A Review of
Home Is In Between
By Mitali Perkins and
Lavanya Naidu (illustrator)
ERB Contributing Editor
Specializing in Books for Young Readers
Over this year, authors have cranked out titles about the quarantine, the virus itself, and essential workers. Most of these books aren’t great. Several are useful for a one-time read-aloud for in-person learners; how to wear a mask at school, for example. Very few are worth space on a kid’s bookshelf. The exception? LeUyen Pham’s Outside, Inside. Goodness. Over the course of illustrating more than 100 books for kids, Pham has become a master at creating characters who exude movement, personality, and emotion.
And oh, her breadth in Outside, Inside! She’s captured the worry, creativity, compassion, poignancy, sourdough bread, and boredom from those early months of strict lockdowns.
We’d be forgiven for feeling that we’re living in a never-ending purgatory; we’re one year into pandemic life. But Outside, Inside reminds us why we’re still wearing masks, still distancing, still looking out for one another — it’s all out of kindness and compassion. All these adaptations in how we live are temporary and done out of love for one another.
Adults shouldn’t miss the author’s notes at the end (which will require, then, a second look through the book, plus tissues). Kids shouldn’t miss this healing power of this time capsule. She’s given us a gift: she’s reframed this exhausting, terrible time in history to remind us of the growth happening Outside and Inside.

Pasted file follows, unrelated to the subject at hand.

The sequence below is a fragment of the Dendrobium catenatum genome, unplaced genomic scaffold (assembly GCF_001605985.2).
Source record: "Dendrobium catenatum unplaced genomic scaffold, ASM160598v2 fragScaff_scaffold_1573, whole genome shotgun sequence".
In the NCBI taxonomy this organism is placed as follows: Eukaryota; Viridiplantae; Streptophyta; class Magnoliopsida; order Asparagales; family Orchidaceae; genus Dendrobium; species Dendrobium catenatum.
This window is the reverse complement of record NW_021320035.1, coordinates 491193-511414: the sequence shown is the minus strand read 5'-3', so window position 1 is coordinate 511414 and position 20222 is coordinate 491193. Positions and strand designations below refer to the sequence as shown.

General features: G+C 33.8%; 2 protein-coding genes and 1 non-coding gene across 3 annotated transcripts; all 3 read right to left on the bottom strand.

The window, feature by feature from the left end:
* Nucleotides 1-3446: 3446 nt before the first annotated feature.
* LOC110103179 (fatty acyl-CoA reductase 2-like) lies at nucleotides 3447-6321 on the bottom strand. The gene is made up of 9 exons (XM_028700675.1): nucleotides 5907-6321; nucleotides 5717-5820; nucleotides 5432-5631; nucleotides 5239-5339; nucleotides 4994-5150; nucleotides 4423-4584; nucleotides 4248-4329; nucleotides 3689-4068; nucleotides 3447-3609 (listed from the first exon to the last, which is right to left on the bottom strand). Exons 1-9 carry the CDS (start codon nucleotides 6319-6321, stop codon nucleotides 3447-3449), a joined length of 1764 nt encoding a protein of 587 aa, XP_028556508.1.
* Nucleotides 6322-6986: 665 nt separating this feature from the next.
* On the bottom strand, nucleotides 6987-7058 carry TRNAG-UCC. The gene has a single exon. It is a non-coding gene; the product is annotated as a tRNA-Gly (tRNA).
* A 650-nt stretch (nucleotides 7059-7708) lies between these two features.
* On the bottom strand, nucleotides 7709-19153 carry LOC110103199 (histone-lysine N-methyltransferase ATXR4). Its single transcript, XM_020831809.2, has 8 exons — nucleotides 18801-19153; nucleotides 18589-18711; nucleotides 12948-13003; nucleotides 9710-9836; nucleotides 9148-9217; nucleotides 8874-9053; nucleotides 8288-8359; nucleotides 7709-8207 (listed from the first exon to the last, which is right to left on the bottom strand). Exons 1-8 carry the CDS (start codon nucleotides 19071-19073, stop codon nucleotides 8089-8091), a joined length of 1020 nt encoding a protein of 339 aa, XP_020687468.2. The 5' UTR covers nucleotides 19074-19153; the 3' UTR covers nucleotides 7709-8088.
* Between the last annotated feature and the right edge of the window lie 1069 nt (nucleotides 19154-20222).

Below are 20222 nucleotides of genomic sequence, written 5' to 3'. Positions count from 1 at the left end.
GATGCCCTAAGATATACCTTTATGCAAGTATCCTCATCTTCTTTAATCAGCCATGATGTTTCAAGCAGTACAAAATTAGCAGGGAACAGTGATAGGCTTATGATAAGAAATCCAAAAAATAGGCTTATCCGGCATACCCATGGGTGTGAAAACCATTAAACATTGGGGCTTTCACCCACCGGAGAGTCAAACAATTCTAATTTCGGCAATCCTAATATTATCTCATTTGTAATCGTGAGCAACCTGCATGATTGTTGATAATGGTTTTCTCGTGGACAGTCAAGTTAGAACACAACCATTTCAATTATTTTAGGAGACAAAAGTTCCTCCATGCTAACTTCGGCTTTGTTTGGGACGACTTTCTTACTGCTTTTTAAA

Mitali Perkins seems to take to heart a directive issued by Madeleine L’Engle: if a subject is too difficult for grown-ups, write it for children. Consider the warm, bittersweet, sad Between Us and Abuela: A Family Story from the Border (Farrar, Straus and Giroux, 2019). Home Is In Between is more autobiographical. Like her main character, Shanti, Perkins too came to America as a young girl. Like Shanti, she navigated new holidays, new manners, a new school.
As Shanti’s family celebrates the best of their village’s culture, we also see Shanti explore typical American extracurriculars like ballet class, snowball fights, piano lessons. There’s grief and discomfort in this process (a video chat with family in their village should feel achingly familiar to anyone who has only visited with family over Zoom in the last year). Readers are pushed to empathy as Shanti encounters strangers’ glares in a grocery store line and a friend’s insensitive come-back. It’s easy to see how Shanti might feel as if she doesn’t belong in either place; this is driven home by illustrator Lavanya Naidu’s brilliant use of page turns, white space, and color.
But there’s so much joy in Shanti’s life, too. Music, dancing, funny stories, food, and new friends fill bright, luminous scenes. Readers watch Shanti evolve, learning fluency in both Indian and American spaces. Perkins writes in an afterword that this evolution is a gift. It becomes the young immigrants’ “super power.” Cracking codes in other cultures cues up compassion and empathy in Home Is In Between, and it’s wonderful.